Wheat products such as wheat pasta is excellent for protein and gives you the pasta taste without the worry of overdoing unhealthy carbohydrates. Carbohydrates can turn to fat if you do not exercise enough. Same as sodium intake be careful of carbs because thay can cause you to retain a lot of water.

Fruits and vegetables are always good just watch the potassium heavy produce. Salads with a light salad dressing is a perfectly acceptable meal.

Some recommended heart healthy supplements are fish oil, folic acid, Co Q 10, and vitamins A,C, and D.

Fluids are very important -Teas, water, skim or 1% fat milk, juices ( do not drink or eat any grapefruit; grapefruit can cause your meds to not be fully efficient) Pomegranate juice is excellent.

Exercise

It is a must that you exercise daily. Do not go out and strain yourself by weight lifting extremely heavy weight. Go light with free weights. If you are using a weight bench do not use a lot of weight. See links for Huge Heart's favorite workouts on the web. When lifting weights it is important to breathe properly, do not hold your breathe that can cause palpitations and increase your heart rate. When exercising it is recommended that you check your blood pressure from time to time.

If you love to exercise get appropriate rest and fluid intake. Make sure you are stretching before exercise and drinking water to prevent cramping.

Walking and a slow jog are a must. Treadmills are good, especially to track your heart rate but can be bad for your knees after using one for several years.

Light weight dumbbells for curls and similar exercises are excellent; look at the various exercises on the web that we have listed.

Sit-ups are excellent to get rid of extra weight on the belly, which can be very unhealthy—especially if you are older.

Everyone is different with exercise, exercise at your own pace. If you get out of breathe or get to dehydrated stop exercising. If a certain workout feels too uncomfortable than look at other workouts or talk to your doctor.

Sleep

You must get enough sleep each day. You do not want to turn into a zombie because these medications can cause enough fatigue as it is. Your heart rate can change with how tired your body is- you need to give your body a rest. Sleep is equally as important as diet and exercise.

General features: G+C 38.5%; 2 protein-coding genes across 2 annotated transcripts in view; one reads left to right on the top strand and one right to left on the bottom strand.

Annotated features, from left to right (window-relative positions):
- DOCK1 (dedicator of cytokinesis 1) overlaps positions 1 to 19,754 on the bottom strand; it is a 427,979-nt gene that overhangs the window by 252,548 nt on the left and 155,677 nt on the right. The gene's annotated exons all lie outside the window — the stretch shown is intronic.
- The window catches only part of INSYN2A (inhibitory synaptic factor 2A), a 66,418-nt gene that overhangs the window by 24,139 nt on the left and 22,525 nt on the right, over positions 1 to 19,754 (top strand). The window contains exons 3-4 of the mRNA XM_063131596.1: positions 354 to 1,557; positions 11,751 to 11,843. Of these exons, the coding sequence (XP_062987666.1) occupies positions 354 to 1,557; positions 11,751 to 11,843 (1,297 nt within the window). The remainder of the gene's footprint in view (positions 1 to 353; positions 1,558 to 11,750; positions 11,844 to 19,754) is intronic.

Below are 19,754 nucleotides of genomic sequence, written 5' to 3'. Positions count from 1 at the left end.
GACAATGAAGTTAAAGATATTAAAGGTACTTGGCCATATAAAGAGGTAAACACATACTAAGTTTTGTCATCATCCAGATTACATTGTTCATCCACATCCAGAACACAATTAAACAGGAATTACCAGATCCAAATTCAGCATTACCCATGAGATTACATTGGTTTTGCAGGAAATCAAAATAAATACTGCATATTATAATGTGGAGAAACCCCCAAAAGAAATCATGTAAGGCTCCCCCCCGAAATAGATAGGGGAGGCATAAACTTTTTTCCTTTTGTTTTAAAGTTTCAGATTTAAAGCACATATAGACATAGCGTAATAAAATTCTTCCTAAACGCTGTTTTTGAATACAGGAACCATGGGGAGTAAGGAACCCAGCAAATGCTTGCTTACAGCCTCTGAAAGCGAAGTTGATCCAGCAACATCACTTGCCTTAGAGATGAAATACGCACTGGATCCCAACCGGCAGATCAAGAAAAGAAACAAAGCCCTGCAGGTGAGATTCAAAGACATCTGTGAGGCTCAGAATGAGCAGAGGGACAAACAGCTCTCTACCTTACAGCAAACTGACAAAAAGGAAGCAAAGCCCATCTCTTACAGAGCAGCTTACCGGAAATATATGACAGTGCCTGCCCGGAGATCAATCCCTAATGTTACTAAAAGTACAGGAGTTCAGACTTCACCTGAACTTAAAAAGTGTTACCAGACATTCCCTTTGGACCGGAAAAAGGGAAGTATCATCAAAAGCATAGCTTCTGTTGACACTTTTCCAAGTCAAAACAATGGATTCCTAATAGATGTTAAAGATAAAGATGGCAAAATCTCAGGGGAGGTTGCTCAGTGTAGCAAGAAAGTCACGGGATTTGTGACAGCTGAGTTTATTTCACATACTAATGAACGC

You may want to get your sleep monitored at some point during diagnosis. Sleep disorders such as sleep apnea can cause you to stop breathing during sleep, which can put a strain on your heart because it has to work harder.

Sample Health Strategy

If you do not have time to make a health strategy for yourself, you can check out my health strategy below.

Medication:

Take morning medication- Try to take at the same time each day

  • Do not miss a dose- if you do skip it unless within a 2 hr span
  • During the week- take morning meds @ 7:30 am
  • On the weekend-take morning meds @ 9 am

Take evening meds - take same time each night
Week- 7:30 pm
Weekend- 9:00 pm

Exercise:

After work before dinner
Treadmill after work for 15-20 minutes
Sit ups after treadmill
Light weights every other day after sit ups before dinner
Weight Bench- 3 times a week M, W, Sat.

Fluids:

80 ounces of water throughout the day
16 ounces of which come before and after exercise

1% fat milk or skim-morning or during dinner
Pom Juice in morning
Crystal Light Lemonade
Green Tea before bed

Foods:

Breakfast:

  1. Bowl of Cereal, Milk, piece of fruit, or pom juice
  2. or
  3. 2 Fried eggs, piece of fruit, milk or pom, wheat toast
  4. or
  5. Granola, milk, piece of fruit
  6. or
  7. Fried Egg sandwich with milk
  8. or
  9. Yogurt

Lunch:

  1. Ham sandwich with (1) slice of cheese, vegetable-tomato slices, carrots, celery
  2. or
  3. Salad and Tuna Sandwich
  4. or
  5. Egg Salad, Turkey Sandwich, V8, Vegetable
  6. or
  7. Soup, Chicken, Brown Rice

After work before exercise snack:
String Cheese, Veggies, Fruit, Salad, Water, Small Sandwich, Almonds

Dinner:

  1. Chicken, Broccoli, Brown Rice
  2. or
  3. Fish, Brown Rice, Broccoli or corn
  4. or
  5. Turkey Chops, Mashed Potato-no skin, Brown Rice
  6. or
  7. Wheat Pasta with Organic tomato sauce, Veggies
  8. or
  9. Veggie Burgers
  10. or
  11. Eggs occasionally for dinner

Rest:

During the week: 15-20 mins after dinner

Weekend: Mid-day or after dinner- 30 min nap after exercise

Sleep:

During the week: 10pm to 6:30 am
Weekend: 12 am at the latest to 8:30am
81/2 hrs per day

Supplements:

Fish Oil
Multi Vitamin
Co Q10
Vitamin C- only in cold season
take after breakfast

Doctor Visits:

Blood Tests every so often
Muga and echo every 6 mos.
Consultation every 3 months